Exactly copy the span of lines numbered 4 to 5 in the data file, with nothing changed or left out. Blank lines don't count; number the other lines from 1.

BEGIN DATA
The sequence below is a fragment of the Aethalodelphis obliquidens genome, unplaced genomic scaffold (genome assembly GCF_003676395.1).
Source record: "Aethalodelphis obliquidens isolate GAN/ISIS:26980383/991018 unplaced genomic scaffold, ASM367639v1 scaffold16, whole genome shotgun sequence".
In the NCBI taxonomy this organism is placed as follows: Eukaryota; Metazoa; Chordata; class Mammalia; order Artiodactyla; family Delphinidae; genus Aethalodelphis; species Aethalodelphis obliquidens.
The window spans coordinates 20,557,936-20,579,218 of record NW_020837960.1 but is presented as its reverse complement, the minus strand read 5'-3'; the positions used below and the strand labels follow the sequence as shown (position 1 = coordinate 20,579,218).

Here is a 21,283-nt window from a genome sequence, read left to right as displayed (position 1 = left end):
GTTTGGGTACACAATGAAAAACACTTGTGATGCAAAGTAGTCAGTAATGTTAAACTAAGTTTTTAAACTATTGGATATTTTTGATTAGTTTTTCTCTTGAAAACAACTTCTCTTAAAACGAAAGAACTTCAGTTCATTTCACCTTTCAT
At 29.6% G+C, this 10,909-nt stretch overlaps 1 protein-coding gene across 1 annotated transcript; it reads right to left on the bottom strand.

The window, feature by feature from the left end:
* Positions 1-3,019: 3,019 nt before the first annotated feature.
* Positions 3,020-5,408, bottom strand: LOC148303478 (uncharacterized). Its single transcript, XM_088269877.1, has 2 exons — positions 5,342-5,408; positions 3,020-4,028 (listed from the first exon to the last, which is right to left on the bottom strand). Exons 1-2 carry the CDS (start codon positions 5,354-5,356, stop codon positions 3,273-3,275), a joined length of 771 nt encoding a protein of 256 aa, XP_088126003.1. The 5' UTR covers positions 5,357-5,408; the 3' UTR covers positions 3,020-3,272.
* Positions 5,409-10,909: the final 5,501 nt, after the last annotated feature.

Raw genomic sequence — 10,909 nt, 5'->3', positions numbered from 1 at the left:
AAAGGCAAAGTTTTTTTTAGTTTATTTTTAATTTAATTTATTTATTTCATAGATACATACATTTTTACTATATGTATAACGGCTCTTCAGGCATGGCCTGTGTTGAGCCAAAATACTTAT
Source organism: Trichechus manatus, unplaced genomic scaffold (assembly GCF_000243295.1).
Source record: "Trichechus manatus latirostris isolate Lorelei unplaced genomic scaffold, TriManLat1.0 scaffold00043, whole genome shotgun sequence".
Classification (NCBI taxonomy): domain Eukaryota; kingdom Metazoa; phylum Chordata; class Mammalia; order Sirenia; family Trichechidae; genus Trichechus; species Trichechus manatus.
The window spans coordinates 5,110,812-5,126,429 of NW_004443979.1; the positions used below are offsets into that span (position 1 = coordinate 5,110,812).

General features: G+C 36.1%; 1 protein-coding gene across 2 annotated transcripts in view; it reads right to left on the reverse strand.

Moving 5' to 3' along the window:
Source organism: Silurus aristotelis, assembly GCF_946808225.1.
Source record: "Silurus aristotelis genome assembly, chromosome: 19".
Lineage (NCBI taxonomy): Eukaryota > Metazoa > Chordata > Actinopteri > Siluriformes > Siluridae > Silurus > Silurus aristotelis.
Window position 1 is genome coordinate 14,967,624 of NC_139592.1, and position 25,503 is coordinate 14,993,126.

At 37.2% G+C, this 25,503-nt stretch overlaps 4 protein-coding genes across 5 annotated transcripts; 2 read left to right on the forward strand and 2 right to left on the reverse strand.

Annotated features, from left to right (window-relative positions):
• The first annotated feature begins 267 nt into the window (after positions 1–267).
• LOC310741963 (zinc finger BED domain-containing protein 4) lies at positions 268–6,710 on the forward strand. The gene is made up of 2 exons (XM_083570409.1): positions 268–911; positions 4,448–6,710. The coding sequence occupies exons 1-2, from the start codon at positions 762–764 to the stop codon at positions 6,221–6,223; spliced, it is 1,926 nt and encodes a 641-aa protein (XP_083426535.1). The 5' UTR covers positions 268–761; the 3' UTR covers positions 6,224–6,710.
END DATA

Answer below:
The window spans coordinates 20,557,936-20,579,218 of record NW_020837960.1 but is presented as its reverse complement, the minus strand read 5'-3'; the positions used below and the strand labels follow the sequence as shown (position 1 = coordinate 20,579,218).

Here is a 21,283-nt window from a genome sequence, read left to right as displayed (position 1 = left end):